This far-from-perfect rendering of Jim Harrison’s shimmering novella has a romantic sweep and elemental power that ultimately transcend its flaws. It’s a contempo tale of a doomed love triangle in lawless Mexico.
As J. Cochran, a hotshot Navy pilot who retires after 12 years, Kevin Costner heads down to Puerto Vallarta for recreation at the home of a wealthy sportsman friend, Tibey (Anthony Quinn) and is right away smitten with his host’s gorgeous and unhappy wife Miryea (Madeleine Stowe). Despite his friend’s graciousness and reputation as a cold-blooded killer, Cochran takes the suicide plunge into passion, running off with Miryea for a sexual idyll.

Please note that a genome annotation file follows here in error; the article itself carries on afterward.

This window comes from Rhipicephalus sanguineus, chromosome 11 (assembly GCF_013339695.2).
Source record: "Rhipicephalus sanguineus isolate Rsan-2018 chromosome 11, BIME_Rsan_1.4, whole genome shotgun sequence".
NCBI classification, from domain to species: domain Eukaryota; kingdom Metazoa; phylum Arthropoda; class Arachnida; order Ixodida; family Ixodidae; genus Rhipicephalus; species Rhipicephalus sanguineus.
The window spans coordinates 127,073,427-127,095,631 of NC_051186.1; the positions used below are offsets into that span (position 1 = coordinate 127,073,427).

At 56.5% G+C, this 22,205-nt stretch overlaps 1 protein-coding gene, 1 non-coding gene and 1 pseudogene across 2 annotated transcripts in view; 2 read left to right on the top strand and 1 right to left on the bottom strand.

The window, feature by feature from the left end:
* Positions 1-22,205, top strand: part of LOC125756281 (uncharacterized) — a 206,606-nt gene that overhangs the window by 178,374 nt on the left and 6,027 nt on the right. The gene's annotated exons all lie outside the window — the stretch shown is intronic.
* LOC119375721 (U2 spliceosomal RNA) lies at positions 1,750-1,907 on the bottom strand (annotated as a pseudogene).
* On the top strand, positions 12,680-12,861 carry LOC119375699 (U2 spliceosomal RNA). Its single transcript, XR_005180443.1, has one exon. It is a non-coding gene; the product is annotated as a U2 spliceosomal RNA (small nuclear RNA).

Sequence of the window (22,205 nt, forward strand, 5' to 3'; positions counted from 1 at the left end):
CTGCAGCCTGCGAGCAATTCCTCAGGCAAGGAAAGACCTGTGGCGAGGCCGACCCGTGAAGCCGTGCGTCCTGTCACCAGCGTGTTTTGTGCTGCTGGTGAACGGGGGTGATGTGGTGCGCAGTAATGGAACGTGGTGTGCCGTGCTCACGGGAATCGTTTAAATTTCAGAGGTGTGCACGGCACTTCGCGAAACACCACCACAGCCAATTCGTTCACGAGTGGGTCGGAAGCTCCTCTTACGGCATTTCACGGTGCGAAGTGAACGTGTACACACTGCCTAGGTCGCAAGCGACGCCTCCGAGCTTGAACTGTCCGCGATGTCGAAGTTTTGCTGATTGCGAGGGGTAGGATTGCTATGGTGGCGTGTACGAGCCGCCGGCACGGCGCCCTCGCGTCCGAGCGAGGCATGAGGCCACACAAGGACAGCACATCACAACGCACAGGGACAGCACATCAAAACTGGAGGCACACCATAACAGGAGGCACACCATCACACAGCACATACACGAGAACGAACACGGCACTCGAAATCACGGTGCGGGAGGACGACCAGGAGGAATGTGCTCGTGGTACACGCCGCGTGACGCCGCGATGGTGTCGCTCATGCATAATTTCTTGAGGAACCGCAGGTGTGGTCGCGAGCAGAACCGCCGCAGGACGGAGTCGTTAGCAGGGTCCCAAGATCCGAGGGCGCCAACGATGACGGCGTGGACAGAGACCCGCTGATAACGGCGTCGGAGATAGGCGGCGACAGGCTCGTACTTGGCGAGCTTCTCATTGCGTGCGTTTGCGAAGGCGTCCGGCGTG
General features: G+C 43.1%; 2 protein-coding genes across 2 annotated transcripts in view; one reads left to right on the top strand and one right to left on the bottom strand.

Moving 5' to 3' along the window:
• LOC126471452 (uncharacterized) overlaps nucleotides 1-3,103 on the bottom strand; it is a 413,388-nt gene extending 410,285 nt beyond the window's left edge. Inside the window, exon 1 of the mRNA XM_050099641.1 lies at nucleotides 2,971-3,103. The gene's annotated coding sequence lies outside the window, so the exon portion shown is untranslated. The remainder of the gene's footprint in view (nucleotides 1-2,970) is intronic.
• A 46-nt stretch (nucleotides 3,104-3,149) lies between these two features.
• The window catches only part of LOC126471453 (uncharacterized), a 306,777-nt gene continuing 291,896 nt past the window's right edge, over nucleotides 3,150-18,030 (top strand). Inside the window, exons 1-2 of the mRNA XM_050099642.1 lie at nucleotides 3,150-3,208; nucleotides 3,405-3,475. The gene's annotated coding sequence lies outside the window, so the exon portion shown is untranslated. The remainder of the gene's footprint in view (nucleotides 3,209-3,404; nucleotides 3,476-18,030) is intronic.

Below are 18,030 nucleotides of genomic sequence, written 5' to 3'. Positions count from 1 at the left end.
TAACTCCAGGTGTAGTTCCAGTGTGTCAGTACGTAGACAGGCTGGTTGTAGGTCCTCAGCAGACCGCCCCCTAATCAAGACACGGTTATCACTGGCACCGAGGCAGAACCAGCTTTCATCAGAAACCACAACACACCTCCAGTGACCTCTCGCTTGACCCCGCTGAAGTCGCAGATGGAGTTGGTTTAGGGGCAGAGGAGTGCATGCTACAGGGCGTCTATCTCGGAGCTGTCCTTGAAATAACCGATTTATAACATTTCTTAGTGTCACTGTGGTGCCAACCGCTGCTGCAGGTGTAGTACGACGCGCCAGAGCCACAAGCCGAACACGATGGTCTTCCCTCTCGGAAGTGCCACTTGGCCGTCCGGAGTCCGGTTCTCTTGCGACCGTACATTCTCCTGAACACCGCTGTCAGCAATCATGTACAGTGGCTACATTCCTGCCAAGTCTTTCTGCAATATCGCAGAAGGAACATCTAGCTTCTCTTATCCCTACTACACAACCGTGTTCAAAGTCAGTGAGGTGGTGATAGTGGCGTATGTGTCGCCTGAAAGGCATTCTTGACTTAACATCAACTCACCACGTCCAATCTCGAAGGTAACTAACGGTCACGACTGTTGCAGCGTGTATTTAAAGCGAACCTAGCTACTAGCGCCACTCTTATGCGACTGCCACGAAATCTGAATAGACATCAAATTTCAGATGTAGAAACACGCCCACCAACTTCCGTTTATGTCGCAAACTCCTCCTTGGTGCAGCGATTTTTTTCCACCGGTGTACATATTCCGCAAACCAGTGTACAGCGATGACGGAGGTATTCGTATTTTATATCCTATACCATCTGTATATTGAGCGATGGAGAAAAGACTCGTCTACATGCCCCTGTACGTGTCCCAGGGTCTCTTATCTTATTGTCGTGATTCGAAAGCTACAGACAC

The much-fiddled-with footage was eventually pasted into its current form, and though much is lost, the tale’s simplicity, grace and subtlety shine through. All three elements of the love triangle are compelling, and as a crucial fourth character Mexico performs radiantly.
Stowe is a great screen beauty and is certainly a match for Costner’s charisma. The magnificent Quinn as a political puppeteer is so rich and sympathetic that he threatens to steal away the audience despite his brutality.